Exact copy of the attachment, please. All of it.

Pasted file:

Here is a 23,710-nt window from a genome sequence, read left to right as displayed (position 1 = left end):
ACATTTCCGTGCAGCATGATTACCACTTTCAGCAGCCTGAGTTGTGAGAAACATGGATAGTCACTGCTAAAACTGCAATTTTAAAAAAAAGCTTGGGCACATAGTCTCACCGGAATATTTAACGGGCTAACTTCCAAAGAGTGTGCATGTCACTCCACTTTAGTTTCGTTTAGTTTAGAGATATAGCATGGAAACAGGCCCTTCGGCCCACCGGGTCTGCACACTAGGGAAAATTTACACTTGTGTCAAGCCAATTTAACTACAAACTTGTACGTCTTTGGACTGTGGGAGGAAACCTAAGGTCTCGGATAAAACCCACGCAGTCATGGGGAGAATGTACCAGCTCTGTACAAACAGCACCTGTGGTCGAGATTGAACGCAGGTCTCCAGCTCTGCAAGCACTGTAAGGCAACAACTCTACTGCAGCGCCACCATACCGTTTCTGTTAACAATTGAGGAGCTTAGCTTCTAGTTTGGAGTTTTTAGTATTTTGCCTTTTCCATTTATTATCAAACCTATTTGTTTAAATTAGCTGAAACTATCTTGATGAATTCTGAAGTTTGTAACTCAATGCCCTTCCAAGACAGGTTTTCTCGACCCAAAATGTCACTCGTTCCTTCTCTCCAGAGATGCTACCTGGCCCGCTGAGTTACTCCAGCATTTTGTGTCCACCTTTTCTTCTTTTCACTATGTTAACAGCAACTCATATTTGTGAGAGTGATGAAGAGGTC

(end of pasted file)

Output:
Here is a 23,710-nt window from a genome sequence, read left to right as displayed (position 1 = left end):
ACATTTCCGTGCAGCATGATTACCACTTTCAGCAGCCTGAGTTGTGAGAAACATGGATAGTCACTGCTAAAACTGCAATTTTAAAAAAAAGCTTGGGCACATAGTCTCACCGGAATATTTAACGGGCTAACTTCCAAAGAGTGTGCATGTCACTCCACTTTAGTTTCGTTTAGTTTAGAGATATAGCATGGAAACAGGCCCTTCGGCCCACCGGGTCTGCACACTAGGGAAAATTTACACTTGTGTCAAGCCAATTTAACTACAAACTTGTACGTCTTTGGACTGTGGGAGGAAACCTAAGGTCTCGGATAAAACCCACGCAGTCATGGGGAGAATGTACCAGCTCTGTACAAACAGCACCTGTGGTCGAGATTGAACGCAGGTCTCCAGCTCTGCAAGCACTGTAAGGCAACAACTCTACTGCAGCGCCACCATACCGTTTCTGTTAACAATTGAGGAGCTTAGCTTCTAGTTTGGAGTTTTTAGTATTTTGCCTTTTCCATTTATTATCAAACCTATTTGTTTAAATTAGCTGAAACTATCTTGATGAATTCTGAAGTTTGTAACTCAATGCCCTTCCAAGACAGGTTTTCTCGACCCAAAATGTCACTCGTTCCTTCTCTCCAGAGATGCTACCTGGCCCGCTGAGTTACTCCAGCATTTTGTGTCCACCTTTTCTTCTTTTCACTATGTTAACAGCAACTCATATTTGTGAGAGTGATGAAGAGGTC